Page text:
The lack of old-school buildpacks was an absolute showstopper for us. There weren’t CNB equivalents available, and even if there were, they probably would not have yielded identical results.
Comments from our engineers included “this is so not ready” and “this feels like an alpha.” They did like the use of Istio and Fluentd, however.
We’ve used KubeCF before, and have delivered training on how to install and operate it. Given the small number of apps that we have, and our lack of need for multi-tenancy, the debugging overhead of all the Quarks-spawned init containers felt like something we should avoid.
Kf was the simplest approach given our low app count (fewer than 20). Whilst we encountered a few gotchas (see the limitations on app and domain names above) it was great that old-school buildpacks are supported (as well as CNBs). The operational overhead is minimal, and the effort to change our CI pipelines was pretty minimal.
As one of our engineers commented: “Kf is how I wish cf-for-k8s had been implemented.” All state is in the kube-api, meaning everything is debuggable with
If you’re an existing BOSH-deployed Cloud Foundry operator who does not have a pressing need to make changes, I strongly suggest that you continue using BOSH and cf-deployment.
If you’re using BOSH-deployed Cloud Foundry and are concerned about the dwindling pool of BOSH talent to operate your environment, then you have three options:
kfon any Anthos-connected cluster, and slowly migrate to a Kubernetes-native workflow
I don’t see any use cases for which cf-for-k8s is the ideal solution. This is unfortunate, as I already know a bunch of operators who have spent time evaluating it and drawn the same conclusion - it’s not ready yet.
Wasn’t 2021 supposed to be the year of Cloud Foundry’s second wind? Bringing the CF experience to the masses of Kubernetes operators who found building their own platform too costly? It seems like, via a self-fulfilling prophecy of strategic decisions, the future of Cloud Foundry is BOSH.
I think we were all hoping for open source users to be able to ride in the coat-tails of a fully-committed commercial distribution built on top of Kubernetes. The current state of Cloud Foundry is a reminder that open source software comes with risks and responsibilities. If you want stability and assurances, then best speak to a vendor.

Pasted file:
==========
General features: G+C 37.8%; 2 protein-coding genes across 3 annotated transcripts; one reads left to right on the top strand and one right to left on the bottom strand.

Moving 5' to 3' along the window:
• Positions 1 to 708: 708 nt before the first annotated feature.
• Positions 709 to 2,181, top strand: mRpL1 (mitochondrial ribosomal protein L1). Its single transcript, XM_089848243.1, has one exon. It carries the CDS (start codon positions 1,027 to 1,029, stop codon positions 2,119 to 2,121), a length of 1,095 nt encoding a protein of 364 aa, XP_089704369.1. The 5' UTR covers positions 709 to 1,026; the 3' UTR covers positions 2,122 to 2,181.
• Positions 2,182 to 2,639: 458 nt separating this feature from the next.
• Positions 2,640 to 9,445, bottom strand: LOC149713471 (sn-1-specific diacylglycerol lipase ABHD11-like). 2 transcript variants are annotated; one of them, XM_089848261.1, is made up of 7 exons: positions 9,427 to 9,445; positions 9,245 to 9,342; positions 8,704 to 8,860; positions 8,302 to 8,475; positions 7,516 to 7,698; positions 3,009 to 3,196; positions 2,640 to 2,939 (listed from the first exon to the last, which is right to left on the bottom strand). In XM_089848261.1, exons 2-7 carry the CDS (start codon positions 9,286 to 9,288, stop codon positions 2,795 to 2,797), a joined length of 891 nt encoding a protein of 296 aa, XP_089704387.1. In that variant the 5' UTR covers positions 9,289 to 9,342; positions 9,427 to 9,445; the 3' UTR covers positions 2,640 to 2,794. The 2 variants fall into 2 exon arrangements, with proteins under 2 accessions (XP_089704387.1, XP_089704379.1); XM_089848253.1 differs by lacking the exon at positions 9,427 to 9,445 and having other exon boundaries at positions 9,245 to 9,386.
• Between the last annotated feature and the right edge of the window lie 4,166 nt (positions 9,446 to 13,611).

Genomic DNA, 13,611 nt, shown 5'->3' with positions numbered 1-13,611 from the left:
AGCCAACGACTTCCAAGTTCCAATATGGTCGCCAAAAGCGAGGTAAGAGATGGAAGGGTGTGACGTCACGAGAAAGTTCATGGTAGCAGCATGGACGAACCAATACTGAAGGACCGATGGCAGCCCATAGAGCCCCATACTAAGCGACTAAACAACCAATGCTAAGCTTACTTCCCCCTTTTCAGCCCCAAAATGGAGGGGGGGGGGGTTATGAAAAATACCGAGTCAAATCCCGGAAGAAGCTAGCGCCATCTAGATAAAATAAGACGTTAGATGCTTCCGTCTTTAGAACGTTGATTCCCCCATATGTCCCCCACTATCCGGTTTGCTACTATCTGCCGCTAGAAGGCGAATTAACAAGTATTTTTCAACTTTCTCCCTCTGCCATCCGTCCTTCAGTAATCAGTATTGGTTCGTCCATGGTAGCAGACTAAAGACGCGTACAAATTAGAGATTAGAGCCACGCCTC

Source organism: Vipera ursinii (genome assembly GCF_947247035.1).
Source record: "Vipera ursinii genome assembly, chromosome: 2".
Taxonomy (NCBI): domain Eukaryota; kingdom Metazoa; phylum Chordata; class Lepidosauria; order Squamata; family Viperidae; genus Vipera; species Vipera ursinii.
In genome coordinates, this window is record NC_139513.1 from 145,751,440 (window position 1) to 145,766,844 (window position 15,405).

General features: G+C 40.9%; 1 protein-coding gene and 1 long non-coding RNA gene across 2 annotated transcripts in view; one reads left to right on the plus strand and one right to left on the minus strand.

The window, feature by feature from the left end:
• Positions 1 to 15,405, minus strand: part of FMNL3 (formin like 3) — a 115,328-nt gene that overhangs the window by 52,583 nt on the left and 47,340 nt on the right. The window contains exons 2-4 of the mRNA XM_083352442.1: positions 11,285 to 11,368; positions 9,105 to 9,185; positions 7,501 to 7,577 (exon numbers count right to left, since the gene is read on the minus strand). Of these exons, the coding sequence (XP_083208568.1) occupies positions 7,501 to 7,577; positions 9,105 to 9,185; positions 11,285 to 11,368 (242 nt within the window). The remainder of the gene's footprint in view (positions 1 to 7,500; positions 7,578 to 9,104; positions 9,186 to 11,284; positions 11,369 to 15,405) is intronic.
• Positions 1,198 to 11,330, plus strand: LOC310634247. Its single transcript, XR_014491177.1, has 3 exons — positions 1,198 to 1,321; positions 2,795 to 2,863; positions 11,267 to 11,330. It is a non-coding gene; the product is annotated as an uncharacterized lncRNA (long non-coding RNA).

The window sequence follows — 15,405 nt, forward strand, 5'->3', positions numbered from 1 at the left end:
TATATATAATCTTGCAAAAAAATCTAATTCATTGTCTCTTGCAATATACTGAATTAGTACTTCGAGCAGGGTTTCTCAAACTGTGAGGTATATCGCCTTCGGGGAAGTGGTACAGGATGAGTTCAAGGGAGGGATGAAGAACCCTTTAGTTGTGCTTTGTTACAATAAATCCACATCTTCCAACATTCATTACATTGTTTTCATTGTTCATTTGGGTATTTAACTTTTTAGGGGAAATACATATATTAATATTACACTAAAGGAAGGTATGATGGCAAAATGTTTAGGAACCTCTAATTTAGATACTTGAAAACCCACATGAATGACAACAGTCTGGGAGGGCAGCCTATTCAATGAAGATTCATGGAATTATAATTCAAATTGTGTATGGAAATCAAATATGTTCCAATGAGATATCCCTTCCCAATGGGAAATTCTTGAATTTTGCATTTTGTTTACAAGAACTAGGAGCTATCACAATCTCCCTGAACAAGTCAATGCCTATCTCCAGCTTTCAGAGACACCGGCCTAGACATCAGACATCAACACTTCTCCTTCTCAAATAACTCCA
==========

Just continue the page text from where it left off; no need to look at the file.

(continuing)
For now, open source users are advised to wait until the dust settles. Like most things in 2020, the volatility seems to be going on longer than anyone expected.
We’ve not found anything that matches the Cloud Foundry experience. Yes, the imperative
cf CLI is an anachronism in the world of GitOps. But Cloud Foundry is more than that - it’s the sum of all the assurances made to operators too. The simplicity of having a batteries-included platform; being able to rebuild container images long after app teams have disbanded; a curated marketplace of dynamically-provisioned data services; a sensible RBAC model; security-by-default; years of production-hardening in regulated, governmental and military environments.
There are great tools out there like DevSpace. The big vendors are all interested in building something proprietary on top of Knative. We’re yet to find something as vendor-neutral and feature-complete as Cloud Foundry.
If it ain’t broke, don’t fix it. The innards of Cloud Foundry are antiquated. Fewer and fewer people will be able to support BOSH. However, there is not yet a ‘no-brainer’ replacement that my peers (in other consultancies - we talk a lot) and I can recommend.
Kubernetes is the substrate on which all cloud platforms will be built. Kubernetes is not a PaaS. I wish vendors had moved Cloud Foundry onto Kubernetes sooner. Goodness knows, Cisco and the team that joined SUSE tried.
Five years ago I made an invitation to deliver technology in a way that most respected the expended heartbeats of those around you.
I look forward to continuing my involvement in the CNCF Business Value Subcommittee, to ensure the passion and learnings of the Cloud Foundry community continue to have a broad and meaningful impact.